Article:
Rage Against The Machine were very much a band who tried to change the system from within (remember all the sneers at such a left-wing, furiously political band signing with a major label?). It wasn’t as if they didn’t have the roots and knowledge: Zack de la Rocha’s great-grandfather was a Mexican revoluionary, as well as Zack being a straight-edge hardcore punk in his younger days; guitarist Tom Morello, as well as being a graduate of Harvard in Social Studies, has a father who participated in the Mau Mau uprising, was Kenya’s first ambassador to the UN, and has an uncle who was one of the founding fathers of modern Kenya.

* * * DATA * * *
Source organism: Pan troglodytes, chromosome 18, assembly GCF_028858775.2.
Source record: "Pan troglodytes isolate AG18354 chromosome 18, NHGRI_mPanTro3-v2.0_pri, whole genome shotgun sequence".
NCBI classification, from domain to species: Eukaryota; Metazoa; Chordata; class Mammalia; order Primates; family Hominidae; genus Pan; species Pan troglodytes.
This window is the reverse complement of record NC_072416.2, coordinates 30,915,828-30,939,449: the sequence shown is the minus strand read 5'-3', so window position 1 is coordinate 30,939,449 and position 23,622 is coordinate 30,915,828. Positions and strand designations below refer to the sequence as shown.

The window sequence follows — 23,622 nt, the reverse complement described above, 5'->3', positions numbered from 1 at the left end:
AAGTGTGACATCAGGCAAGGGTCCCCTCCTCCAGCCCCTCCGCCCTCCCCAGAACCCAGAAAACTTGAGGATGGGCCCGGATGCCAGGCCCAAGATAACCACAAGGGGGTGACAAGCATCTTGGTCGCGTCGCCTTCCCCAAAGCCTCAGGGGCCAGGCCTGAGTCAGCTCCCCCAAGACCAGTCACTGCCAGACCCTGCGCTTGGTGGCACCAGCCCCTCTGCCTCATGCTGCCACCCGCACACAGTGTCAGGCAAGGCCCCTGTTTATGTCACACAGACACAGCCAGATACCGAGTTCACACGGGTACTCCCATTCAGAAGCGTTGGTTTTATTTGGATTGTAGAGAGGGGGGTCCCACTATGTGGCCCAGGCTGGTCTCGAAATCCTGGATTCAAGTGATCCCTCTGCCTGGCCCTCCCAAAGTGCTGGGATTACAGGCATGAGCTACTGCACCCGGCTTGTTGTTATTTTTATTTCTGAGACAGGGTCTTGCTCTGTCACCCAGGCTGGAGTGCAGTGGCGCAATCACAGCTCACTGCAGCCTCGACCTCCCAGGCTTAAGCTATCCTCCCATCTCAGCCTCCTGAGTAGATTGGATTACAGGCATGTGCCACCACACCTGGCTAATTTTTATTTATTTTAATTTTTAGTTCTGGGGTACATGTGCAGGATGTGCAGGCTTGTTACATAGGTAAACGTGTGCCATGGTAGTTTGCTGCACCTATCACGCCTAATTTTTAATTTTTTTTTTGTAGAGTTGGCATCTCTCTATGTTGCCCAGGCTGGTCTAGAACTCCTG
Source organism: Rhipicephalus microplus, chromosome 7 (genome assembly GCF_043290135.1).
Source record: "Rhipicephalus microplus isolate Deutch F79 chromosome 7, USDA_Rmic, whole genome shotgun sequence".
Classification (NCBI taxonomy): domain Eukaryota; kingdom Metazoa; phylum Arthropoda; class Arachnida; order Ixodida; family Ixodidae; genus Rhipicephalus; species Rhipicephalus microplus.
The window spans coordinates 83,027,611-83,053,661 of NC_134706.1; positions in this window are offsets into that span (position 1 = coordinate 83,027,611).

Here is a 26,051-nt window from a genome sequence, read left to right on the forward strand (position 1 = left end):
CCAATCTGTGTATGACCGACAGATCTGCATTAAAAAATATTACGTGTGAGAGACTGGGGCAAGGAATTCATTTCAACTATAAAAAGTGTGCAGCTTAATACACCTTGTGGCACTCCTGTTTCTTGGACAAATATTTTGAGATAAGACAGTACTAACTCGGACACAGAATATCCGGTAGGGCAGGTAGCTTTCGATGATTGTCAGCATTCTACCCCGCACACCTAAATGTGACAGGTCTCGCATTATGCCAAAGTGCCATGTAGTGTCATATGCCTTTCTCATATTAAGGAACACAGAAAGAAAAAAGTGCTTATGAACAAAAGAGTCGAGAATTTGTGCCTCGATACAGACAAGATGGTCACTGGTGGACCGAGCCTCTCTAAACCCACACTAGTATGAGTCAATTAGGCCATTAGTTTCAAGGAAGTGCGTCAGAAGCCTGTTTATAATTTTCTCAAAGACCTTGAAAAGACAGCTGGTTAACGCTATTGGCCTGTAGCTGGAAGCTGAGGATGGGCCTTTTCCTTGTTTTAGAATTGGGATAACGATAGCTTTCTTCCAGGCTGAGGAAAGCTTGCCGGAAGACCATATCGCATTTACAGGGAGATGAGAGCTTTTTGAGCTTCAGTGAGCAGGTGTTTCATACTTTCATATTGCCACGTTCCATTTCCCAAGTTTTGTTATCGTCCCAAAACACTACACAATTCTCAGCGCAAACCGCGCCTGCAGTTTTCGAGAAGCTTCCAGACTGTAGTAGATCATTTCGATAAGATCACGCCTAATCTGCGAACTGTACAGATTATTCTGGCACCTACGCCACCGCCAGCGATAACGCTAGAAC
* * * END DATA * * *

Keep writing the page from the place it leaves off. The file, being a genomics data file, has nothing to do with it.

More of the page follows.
Of the many incenindiary anthems on that debut album, though, Know Your Enemy is one of the best. De la Rocha reminds us that you shouldn’t be looking at your co-worker, or your neighbour, or an immigrant, as your enemy, but those entrenching political and class systems. Then, as now, change is needed and splintering the left is not helping…

/Tori Amos
/The Waitress
/Under the Pink

For many of these posts, there is a specific song that triggers the initial inspiration, and this week, it was The Waitress. Long a fan-favourite – as the various, lengthy live versions online and crazy reactions to them attest (see also the astonishing, ten-minute live take on To Venus and Back) – the story goes that it was a late addition to Under the Pink after her producer suggested she needed another song. Two days later, after an altercation with a waitress in a nearby diner, the song was done.